Performing some mental gymnastics on Puzzle Day

29 January is Puzzle Day, the day to celebrate all things puzzle related.

Of course puzzles are wonderful things, created to challenge, to entertain, to confound, even to frustrate when we cannot solve them. They come in all shapes and forms – jigsaw puzzles, crossword puzzles, soduko, three-dimensional challenges, folding puzzles, disentanglement puzzles, cryptograms, mathematical puzzles, word puzzles, mazes, riddles, lateral thinking puzzles, logical paradoxes, you name it. No matter what your specific interests, there’s sure to be a puzzle type that tickles your fancy.

Personally, I’ve never been the biggest crossword fan (somehow just never got into it), but I do quite enjoy the odd maths puzzle and I love a good 3-D challenge, especially a tough disentanglement puzzle.

Untangling intricately combined metal shapes - disentanglement puzzles can provide hours of frustrating fun.(© All Rights Reserved)
Untangling intricately combined metal shapes – disentanglement puzzles can provide hours of frustrating fun.
(© All Rights Reserved)

While puzzles are often merely used for entertainment purposes, they can also serve a more specific cause. Companies like Microsoft have been known to challenge job interviewees with logical puzzles to test their logical, deductive skills. Puzzles can also stem from real-life mathematical or logistical problems, in which case the efforts to solve them can potentially contribute to basic mathematical research.

Not only are puzzles fun – they can also be quite beneficial to your mental development.  According to a University of Chicago study, kids playing with puzzles develop better spatial skills. Puzzles also improve hand-eye coordination, fine motor skills, logical problem solving ability and memory.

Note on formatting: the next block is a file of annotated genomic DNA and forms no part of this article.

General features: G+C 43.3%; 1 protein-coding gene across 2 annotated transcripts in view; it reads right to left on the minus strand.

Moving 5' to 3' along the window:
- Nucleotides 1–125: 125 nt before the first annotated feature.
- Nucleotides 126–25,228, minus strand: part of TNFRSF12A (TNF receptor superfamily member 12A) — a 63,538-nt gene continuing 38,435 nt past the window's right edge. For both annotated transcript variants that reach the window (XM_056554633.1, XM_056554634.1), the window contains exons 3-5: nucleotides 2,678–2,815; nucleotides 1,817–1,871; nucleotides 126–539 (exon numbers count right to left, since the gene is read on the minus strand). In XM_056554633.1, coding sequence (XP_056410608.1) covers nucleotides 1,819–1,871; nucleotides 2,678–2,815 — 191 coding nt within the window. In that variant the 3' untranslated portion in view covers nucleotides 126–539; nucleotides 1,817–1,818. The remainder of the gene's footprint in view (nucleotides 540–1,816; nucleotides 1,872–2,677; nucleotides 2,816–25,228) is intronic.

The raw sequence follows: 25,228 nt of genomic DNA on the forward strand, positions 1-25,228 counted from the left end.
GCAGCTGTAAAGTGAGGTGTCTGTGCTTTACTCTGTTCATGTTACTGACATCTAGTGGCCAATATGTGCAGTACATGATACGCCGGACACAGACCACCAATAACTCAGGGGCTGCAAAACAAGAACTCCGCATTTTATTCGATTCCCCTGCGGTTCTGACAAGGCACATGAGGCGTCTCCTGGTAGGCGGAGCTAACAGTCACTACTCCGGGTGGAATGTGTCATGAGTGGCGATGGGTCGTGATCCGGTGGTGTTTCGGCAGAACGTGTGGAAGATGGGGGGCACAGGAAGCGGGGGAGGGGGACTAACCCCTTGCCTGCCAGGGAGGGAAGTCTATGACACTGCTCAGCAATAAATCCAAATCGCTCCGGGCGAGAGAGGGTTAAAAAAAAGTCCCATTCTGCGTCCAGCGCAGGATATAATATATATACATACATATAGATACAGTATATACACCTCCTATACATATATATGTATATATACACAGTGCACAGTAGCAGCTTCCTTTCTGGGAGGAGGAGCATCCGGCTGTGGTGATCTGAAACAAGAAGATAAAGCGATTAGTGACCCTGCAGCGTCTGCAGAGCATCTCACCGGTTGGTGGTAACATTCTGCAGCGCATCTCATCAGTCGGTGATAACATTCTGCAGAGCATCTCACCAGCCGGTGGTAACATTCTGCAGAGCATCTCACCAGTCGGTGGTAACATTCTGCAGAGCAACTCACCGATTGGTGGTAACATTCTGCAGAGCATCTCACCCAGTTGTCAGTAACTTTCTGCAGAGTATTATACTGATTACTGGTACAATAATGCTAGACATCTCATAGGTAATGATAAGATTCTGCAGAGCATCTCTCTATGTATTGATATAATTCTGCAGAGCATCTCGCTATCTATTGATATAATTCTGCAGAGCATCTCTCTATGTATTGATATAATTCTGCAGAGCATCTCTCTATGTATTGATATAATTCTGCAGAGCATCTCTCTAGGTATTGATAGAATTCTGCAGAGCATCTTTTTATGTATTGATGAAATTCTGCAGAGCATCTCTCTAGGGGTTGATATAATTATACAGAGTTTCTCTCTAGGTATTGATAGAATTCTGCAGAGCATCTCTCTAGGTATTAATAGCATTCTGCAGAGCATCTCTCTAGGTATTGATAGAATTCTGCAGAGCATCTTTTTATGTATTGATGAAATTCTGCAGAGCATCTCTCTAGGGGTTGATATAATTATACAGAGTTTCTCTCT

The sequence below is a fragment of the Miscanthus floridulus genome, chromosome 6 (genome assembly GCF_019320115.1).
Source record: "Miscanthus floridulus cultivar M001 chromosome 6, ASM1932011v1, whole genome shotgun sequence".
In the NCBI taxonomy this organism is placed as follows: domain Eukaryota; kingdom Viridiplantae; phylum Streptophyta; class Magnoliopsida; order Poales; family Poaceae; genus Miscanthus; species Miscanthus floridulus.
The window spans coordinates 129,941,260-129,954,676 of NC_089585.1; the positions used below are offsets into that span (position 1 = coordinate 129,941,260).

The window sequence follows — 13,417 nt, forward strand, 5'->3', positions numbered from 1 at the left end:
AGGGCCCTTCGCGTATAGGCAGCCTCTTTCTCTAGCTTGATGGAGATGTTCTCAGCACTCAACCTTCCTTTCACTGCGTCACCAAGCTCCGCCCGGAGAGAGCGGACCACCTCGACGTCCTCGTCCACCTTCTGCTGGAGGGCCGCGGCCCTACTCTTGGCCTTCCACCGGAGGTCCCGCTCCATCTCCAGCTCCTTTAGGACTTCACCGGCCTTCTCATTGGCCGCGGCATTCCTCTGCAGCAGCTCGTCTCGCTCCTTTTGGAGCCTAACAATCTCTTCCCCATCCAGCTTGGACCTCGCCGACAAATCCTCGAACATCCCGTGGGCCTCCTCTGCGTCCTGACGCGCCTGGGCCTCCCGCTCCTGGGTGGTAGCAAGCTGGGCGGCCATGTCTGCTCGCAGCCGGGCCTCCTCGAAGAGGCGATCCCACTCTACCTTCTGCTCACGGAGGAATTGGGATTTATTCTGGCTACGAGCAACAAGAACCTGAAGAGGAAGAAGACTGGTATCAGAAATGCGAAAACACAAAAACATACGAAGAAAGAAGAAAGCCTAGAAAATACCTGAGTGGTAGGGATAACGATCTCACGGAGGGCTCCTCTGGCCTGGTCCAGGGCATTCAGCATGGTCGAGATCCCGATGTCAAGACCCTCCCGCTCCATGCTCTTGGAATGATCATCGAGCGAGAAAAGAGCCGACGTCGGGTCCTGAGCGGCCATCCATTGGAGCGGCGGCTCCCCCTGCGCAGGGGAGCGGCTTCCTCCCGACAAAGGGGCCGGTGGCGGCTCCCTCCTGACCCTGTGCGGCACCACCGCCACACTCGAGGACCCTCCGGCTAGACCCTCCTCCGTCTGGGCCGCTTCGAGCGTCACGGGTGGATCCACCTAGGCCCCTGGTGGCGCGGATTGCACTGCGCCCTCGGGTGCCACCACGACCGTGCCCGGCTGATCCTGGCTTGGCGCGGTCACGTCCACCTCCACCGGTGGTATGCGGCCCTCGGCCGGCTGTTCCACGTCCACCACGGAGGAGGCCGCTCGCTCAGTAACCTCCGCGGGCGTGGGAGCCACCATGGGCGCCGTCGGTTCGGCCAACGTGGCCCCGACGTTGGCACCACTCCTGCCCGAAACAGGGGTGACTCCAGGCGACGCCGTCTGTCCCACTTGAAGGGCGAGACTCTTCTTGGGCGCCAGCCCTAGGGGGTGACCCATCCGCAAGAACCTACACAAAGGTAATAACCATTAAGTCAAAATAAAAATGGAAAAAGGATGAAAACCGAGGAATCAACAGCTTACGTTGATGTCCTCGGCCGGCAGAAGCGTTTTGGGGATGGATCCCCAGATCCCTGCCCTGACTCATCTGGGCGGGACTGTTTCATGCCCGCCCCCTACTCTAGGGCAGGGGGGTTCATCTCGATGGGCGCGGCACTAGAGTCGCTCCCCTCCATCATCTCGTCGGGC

A recent study also suggests that people who regularly exercise their minds with puzzles are a lot less likely to develop brain plaques that are tied to Alzheimer’s disease. Other beneficial activities include reading and writing.

All research seem to agree that regularly mental exercise are as beneficial to your mind as physical exercise is to your body, and the earlier you start the better. While starting to do crossword puzzles or taking up chess after retirement may help a little, the real benefits are gained by those who start early in life.

So why not use this Puzzle Day to kick-start your daily brain-gym? Here are a couple of interesting sites you may want to visit:

Circling the world with a worldwide candle lighting

Since 1997, the second Sunday in December has been the day of the Worldwide Candle Lighting – an event to commemorate the memory of all the children who have died in the past year. The event was initiated by The Compassionate Friends (TCF), a US-based organisation providing support to families and individuals who have lost a child. The candle lighting event was started as a small internet observance, but has since grown to an international initiative, said to be the largest mass candle lighting in the world.

This year marks the 15th candle lighting, and people around the world are encouraged to take part by lighting candles at 7pm, local time.

Lighting a candle to the memory of children who have passed away.(© All Rights Reserved)
Lighting a candle to the memory of children who have passed away.
(© All Rights Reserved)

Imagine all the lights in the world being turned off, and then each person across the globe lighting a candle at the moment the clock strikes 7pm in their location, keeping the candle lit for an hour until 8pm. If you were to see this from space, it should be like a giant flame moving across the world from east to west, as time marches on.

OK, it probably won’t quite look that way – for one thing, the progression of  lights won’t be smooth, but rather happen in discrete steps because time zones are defined in discrete steps (as folks in one time zone light their candles, those in the previous timezone would be extinguishing theirs). Clouds may also obscure parts of the view, but what the heck, it’s just a theoretical image anyway, so we may as well assume clear skies across the globe for this one night. Still, just imagine the world being lit up by a spreading wave of candlelight – it does sound grand, doesn’t it? And quite fitting as an act of remembrance for the millions of children who have lost their lives through the year – through war, famine, disease, accidents or whatever specific reason their lives were cut short.

So go ahead, light a candle, and be part of a virtual 24 hour memorial of light, circling the globe in memory of the children.